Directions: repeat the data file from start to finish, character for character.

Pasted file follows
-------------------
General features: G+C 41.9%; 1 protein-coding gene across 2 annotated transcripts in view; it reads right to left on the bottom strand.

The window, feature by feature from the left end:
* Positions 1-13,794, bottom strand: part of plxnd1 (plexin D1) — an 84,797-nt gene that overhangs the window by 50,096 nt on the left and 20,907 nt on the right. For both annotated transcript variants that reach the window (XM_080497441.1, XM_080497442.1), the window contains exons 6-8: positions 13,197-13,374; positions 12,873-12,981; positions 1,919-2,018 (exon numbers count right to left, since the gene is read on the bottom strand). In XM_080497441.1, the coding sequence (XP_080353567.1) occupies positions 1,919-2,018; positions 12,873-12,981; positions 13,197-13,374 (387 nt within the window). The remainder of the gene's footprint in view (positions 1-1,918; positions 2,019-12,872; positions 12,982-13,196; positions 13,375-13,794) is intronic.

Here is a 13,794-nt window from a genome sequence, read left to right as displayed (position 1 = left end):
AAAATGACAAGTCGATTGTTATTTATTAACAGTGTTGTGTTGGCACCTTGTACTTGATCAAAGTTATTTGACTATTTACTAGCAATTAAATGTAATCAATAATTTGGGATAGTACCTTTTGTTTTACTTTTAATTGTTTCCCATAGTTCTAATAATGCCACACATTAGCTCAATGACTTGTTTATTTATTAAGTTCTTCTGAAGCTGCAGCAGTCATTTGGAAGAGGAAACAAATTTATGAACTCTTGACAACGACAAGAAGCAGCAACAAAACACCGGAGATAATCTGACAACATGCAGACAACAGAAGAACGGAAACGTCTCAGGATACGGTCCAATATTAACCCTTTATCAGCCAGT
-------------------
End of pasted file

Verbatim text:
General features: G+C 41.9%; 1 protein-coding gene across 2 annotated transcripts in view; it reads right to left on the bottom strand.

The window, feature by feature from the left end:
* Positions 1-13,794, bottom strand: part of plxnd1 (plexin D1) — an 84,797-nt gene that overhangs the window by 50,096 nt on the left and 20,907 nt on the right. For both annotated transcript variants that reach the window (XM_080497441.1, XM_080497442.1), the window contains exons 6-8: positions 13,197-13,374; positions 12,873-12,981; positions 1,919-2,018 (exon numbers count right to left, since the gene is read on the bottom strand). In XM_080497441.1, the coding sequence (XP_080353567.1) occupies positions 1,919-2,018; positions 12,873-12,981; positions 13,197-13,374 (387 nt within the window). The remainder of the gene's footprint in view (positions 1-1,918; positions 2,019-12,872; positions 12,982-13,196; positions 13,375-13,794) is intronic.

Here is a 13,794-nt window from a genome sequence, read left to right as displayed (position 1 = left end):
AAAATGACAAGTCGATTGTTATTTATTAACAGTGTTGTGTTGGCACCTTGTACTTGATCAAAGTTATTTGACTATTTACTAGCAATTAAATGTAATCAATAATTTGGGATAGTACCTTTTGTTTTACTTTTAATTGTTTCCCATAGTTCTAATAATGCCACACATTAGCTCAATGACTTGTTTATTTATTAAGTTCTTCTGAAGCTGCAGCAGTCATTTGGAAGAGGAAACAAATTTATGAACTCTTGACAACGACAAGAAGCAGCAACAAAACACCGGAGATAATCTGACAACATGCAGACAACAGAAGAACGGAAACGTCTCAGGATACGGTCCAATATTAACCCTTTATCAGCCAGT